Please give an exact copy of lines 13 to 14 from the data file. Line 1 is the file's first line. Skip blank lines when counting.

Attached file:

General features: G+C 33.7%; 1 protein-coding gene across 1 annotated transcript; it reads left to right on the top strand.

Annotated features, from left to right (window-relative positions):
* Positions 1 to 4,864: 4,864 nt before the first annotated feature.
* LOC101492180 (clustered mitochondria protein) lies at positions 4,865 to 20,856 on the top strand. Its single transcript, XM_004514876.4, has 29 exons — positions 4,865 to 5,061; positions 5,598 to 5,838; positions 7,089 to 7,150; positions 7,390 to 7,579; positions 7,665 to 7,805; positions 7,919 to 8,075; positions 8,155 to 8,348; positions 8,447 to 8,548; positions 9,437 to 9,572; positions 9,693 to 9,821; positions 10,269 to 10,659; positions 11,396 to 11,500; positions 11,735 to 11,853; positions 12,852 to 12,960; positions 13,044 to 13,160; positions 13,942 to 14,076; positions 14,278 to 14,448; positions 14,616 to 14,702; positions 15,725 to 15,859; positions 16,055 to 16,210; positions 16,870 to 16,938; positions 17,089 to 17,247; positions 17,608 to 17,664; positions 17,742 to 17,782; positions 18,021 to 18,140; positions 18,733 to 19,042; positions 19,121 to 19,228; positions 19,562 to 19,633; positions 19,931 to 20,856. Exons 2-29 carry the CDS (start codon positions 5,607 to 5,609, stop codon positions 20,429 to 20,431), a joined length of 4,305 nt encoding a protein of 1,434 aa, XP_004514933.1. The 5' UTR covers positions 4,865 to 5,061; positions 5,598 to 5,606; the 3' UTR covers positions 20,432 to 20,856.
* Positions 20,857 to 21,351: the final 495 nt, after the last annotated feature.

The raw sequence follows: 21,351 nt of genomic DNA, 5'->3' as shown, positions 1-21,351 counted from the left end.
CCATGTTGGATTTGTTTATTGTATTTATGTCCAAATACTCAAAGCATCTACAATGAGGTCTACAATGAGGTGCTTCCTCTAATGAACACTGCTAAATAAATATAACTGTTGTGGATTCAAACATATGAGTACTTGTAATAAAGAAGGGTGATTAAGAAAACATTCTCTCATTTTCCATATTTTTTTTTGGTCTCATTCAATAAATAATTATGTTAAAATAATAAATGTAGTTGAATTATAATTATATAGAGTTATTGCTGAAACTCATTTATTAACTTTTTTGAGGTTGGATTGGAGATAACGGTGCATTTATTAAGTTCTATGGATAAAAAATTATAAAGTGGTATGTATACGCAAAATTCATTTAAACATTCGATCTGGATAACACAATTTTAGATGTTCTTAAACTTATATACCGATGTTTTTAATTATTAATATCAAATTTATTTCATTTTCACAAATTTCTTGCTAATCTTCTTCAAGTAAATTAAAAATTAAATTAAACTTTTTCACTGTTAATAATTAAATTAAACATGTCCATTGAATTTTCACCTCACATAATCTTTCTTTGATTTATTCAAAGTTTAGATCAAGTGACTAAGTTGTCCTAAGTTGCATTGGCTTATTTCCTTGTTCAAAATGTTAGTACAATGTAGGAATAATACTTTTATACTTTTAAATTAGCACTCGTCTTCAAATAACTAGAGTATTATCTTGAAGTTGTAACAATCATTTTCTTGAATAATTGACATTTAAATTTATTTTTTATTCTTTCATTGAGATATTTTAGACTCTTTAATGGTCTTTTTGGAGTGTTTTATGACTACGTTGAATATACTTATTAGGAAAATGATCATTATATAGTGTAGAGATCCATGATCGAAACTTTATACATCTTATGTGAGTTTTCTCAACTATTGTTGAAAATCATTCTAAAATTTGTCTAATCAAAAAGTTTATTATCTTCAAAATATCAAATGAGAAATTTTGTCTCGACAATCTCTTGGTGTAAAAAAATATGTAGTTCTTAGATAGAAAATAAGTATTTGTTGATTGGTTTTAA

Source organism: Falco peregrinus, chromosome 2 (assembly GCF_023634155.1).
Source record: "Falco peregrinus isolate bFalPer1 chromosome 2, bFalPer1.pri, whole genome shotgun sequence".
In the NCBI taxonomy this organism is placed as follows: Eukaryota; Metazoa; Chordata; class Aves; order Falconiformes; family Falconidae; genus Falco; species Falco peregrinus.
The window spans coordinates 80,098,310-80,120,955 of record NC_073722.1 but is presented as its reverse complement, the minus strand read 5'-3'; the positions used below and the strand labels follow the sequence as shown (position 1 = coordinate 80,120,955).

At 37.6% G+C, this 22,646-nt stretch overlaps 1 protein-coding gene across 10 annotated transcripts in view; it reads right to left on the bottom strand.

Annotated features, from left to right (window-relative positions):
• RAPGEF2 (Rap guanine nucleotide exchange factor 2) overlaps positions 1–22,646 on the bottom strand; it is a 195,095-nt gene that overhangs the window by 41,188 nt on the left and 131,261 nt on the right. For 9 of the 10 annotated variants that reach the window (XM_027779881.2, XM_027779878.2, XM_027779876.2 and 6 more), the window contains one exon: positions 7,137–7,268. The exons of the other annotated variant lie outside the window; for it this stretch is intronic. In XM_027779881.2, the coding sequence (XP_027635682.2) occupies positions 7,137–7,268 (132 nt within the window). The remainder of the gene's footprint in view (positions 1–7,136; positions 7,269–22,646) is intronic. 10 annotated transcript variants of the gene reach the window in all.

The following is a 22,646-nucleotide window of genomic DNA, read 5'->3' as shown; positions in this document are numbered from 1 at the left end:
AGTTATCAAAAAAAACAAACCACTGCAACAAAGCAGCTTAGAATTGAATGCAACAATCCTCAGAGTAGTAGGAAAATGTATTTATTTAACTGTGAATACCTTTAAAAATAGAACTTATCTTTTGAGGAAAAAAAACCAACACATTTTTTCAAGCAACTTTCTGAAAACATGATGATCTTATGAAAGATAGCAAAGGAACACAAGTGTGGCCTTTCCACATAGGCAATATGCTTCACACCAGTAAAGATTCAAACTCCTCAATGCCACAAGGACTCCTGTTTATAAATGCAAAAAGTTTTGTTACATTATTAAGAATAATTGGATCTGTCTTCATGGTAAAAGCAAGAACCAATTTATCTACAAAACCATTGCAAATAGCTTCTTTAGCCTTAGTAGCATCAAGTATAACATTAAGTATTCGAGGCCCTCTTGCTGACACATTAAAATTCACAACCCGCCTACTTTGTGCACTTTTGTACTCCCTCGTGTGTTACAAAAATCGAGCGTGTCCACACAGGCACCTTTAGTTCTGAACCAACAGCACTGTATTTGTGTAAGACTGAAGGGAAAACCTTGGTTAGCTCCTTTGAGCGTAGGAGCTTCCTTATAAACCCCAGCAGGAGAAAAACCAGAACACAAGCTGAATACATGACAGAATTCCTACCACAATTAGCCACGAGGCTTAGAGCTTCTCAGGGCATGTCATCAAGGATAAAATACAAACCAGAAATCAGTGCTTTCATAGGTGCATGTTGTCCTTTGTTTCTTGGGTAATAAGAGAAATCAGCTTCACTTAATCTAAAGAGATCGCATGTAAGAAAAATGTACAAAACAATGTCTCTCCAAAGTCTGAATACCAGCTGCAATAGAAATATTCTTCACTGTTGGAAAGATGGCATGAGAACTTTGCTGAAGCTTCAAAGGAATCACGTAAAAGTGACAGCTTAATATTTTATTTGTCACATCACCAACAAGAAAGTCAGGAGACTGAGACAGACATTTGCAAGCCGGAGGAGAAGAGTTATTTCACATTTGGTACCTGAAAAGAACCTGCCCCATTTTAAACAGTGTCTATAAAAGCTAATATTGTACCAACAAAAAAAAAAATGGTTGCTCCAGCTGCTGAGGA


Annotated features, from left to right (window-relative positions):
• RAPGEF2 (Rap guanine nucleotide exchange factor 2) overlaps positions 1–22,646 on the bottom strand; it is a 195,095-nt gene that overhangs the window by 41,188 nt on the left and 131,261 nt on the right. For 9 of the 10 annotated variants that reach the window (XM_027779881.2, XM_027779878.2, XM_027779876.2 and 6 more), the window contains one exon: positions 7,137–7,268. The exons of the other annotated variant lie outside the window; for it this stretch is intronic. In XM_027779881.2, the coding sequence (XP_027635682.2) occupies positions 7,137–7,268 (132 nt within the window). The remainder of the gene's footprint in view (positions 1–7,136; positions 7,269–22,646) is intronic. 10 annotated transcript variants of the gene reach the window in all.